It is likely that there are at least two and probably several unrelated Pitner lines in America. The surname of our Pitner line was probably "Buttner" or "Beatner", and the family may have been French Huguenots, who fled to Germany first, and then to America. According to family tradition from the Illinois Pitners, Adam Pitner and three sons landed in Philadelphia. Adam died en route. All three boys fought in the Revolutionary War, but only the eldest, John Pitner, survived.
At the time that our John Pitner was married and living in Rockingham County, Virginia, there was another John Pitner living in Newton Township, Bucks County Pennsylvania, (who had a son named Henry, and a grandson, Lambert). I don't yet know of a connection between these Pennsylvania Pitners, and the Virginia Pitners who headed to Tennessee and then split off to Georgia and Illinois, with some branches staying behind.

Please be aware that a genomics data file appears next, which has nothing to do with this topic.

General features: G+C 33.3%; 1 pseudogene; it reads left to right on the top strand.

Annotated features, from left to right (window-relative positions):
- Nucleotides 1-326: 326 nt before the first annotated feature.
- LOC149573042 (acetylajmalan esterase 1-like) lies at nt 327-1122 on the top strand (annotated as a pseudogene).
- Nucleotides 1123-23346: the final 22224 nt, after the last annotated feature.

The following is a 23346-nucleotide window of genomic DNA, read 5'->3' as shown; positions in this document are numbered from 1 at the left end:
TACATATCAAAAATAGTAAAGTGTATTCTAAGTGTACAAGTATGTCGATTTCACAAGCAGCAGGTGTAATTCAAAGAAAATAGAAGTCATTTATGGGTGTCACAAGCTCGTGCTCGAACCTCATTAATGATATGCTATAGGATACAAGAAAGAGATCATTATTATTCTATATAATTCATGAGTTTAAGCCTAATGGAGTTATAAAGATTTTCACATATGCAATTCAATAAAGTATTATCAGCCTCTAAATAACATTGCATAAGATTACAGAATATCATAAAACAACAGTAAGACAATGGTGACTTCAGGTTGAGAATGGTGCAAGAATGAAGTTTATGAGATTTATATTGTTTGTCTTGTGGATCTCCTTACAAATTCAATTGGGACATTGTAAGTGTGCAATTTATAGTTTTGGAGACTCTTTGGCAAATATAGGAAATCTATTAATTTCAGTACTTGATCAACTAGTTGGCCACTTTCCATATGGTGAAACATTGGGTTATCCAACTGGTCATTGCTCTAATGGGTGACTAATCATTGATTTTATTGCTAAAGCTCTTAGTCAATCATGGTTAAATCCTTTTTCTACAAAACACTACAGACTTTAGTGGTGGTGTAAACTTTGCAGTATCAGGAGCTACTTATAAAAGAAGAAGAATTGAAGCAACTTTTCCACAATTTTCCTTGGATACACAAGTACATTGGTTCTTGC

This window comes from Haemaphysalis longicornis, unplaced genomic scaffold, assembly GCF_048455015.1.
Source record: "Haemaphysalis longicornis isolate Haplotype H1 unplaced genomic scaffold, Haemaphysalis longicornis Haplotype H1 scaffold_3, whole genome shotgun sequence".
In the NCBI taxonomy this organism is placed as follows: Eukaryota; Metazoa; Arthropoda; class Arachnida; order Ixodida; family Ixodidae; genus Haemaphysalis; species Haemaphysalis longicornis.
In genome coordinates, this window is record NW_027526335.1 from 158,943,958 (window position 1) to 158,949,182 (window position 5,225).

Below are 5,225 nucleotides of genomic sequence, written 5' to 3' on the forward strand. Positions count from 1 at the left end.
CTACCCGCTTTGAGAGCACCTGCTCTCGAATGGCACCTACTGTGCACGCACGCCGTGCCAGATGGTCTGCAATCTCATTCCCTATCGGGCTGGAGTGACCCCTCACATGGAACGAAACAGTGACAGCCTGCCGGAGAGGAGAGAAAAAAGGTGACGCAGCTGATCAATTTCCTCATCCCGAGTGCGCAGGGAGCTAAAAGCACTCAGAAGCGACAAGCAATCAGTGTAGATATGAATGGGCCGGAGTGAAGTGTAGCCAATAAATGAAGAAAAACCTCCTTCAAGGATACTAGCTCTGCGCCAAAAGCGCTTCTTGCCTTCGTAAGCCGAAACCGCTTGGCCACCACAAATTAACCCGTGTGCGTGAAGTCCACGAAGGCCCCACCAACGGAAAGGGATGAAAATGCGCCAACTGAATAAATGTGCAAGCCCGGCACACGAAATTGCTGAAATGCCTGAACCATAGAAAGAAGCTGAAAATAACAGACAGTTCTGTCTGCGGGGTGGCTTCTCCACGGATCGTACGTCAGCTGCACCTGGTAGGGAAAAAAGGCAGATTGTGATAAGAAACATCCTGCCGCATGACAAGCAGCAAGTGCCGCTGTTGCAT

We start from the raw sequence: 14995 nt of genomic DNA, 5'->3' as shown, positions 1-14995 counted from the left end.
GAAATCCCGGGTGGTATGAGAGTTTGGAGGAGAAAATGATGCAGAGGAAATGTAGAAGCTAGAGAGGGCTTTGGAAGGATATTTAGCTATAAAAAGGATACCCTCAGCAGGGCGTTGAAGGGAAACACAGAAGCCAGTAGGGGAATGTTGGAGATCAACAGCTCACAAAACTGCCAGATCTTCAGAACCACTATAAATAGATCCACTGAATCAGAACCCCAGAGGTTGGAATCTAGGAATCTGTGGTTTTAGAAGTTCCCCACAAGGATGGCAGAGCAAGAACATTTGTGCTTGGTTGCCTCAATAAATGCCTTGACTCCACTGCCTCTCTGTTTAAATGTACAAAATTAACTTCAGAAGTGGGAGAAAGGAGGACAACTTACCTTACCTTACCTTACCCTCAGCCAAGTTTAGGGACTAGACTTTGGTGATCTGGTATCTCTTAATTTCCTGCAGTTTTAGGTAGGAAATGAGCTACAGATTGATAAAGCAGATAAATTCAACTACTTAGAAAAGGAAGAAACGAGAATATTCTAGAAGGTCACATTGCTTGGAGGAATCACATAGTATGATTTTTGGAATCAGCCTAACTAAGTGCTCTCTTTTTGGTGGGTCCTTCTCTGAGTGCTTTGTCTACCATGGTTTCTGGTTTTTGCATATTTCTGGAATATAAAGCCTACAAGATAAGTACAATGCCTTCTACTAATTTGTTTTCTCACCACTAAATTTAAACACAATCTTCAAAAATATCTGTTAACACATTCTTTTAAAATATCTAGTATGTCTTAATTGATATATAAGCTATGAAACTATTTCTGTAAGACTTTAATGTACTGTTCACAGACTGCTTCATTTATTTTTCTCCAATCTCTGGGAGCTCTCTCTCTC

Two John Buttners arrived in Philadelphia in the 18th century, one on November 2, 1752, and the other on August 23, 1773. A cousin of my husband, Don Pitner Smith, whose research I am here citing, believes that the Virginia John Pitner was the first, John Christoph Buttner, who arrived in 1752 on the Ship Phoenix, John Spurrier Commander.
If anyone out there speaks German, there is apparently a manuscript in the Mormon library, Deutsches Geschtechlerbuch, Vol 89, pp. 27-70 which is a genealogy of the Buttner family in Germany. Apparently the Buttner family examined in this text did at one time live in Coblentz-on-the-Rhine.
So, there's plenty to research on both ends, figuring out the older generations, and figuring out how the newer ones fit into the big picture.